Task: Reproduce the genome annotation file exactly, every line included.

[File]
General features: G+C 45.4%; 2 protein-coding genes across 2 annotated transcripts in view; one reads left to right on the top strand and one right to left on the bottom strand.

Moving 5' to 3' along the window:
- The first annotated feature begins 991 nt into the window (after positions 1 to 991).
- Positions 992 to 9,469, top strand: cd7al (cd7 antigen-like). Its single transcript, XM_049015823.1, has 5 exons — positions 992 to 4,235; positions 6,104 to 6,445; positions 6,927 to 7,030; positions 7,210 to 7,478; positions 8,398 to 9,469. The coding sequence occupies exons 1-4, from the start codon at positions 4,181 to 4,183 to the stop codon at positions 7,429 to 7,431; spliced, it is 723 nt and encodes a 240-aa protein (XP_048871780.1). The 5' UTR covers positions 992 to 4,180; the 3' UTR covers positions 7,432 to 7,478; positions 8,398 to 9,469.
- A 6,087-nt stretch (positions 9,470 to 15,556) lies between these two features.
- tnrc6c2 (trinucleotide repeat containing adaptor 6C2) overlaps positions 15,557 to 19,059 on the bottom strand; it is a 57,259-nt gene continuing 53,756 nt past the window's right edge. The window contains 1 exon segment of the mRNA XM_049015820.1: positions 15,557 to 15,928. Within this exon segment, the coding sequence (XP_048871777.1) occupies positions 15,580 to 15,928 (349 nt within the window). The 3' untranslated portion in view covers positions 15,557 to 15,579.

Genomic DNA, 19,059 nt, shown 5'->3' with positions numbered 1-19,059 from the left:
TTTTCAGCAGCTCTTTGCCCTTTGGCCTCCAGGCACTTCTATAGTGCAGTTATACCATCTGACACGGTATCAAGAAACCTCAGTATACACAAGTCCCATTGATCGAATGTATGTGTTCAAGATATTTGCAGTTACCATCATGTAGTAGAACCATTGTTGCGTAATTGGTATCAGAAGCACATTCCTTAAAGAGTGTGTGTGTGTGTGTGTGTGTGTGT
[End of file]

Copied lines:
General features: G+C 45.4%; 2 protein-coding genes across 2 annotated transcripts in view; one reads left to right on the top strand and one right to left on the bottom strand.

Moving 5' to 3' along the window:
- The first annotated feature begins 991 nt into the window (after positions 1 to 991).
- Positions 992 to 9,469, top strand: cd7al (cd7 antigen-like). Its single transcript, XM_049015823.1, has 5 exons — positions 992 to 4,235; positions 6,104 to 6,445; positions 6,927 to 7,030; positions 7,210 to 7,478; positions 8,398 to 9,469. The coding sequence occupies exons 1-4, from the start codon at positions 4,181 to 4,183 to the stop codon at positions 7,429 to 7,431; spliced, it is 723 nt and encodes a 240-aa protein (XP_048871780.1). The 5' UTR covers positions 992 to 4,180; the 3' UTR covers positions 7,432 to 7,478; positions 8,398 to 9,469.
- A 6,087-nt stretch (positions 9,470 to 15,556) lies between these two features.
- tnrc6c2 (trinucleotide repeat containing adaptor 6C2) overlaps positions 15,557 to 19,059 on the bottom strand; it is a 57,259-nt gene continuing 53,756 nt past the window's right edge. The window contains 1 exon segment of the mRNA XM_049015820.1: positions 15,557 to 15,928. Within this exon segment, the coding sequence (XP_048871777.1) occupies positions 15,580 to 15,928 (349 nt within the window). The 3' untranslated portion in view covers positions 15,557 to 15,579.

Genomic DNA, 19,059 nt, shown 5'->3' with positions numbered 1-19,059 from the left:
TTTTCAGCAGCTCTTTGCCCTTTGGCCTCCAGGCACTTCTATAGTGCAGTTATACCATCTGACACGGTATCAAGAAACCTCAGTATACACAAGTCCCATTGATCGAATGTATGTGTTCAAGATATTTGCAGTTACCATCATGTAGTAGAACCATTGTTGCGTAATTGGTATCAGAAGCACATTCCTTAAAGAGTGTGTGTGTGTGTGTGTGTGTGTGT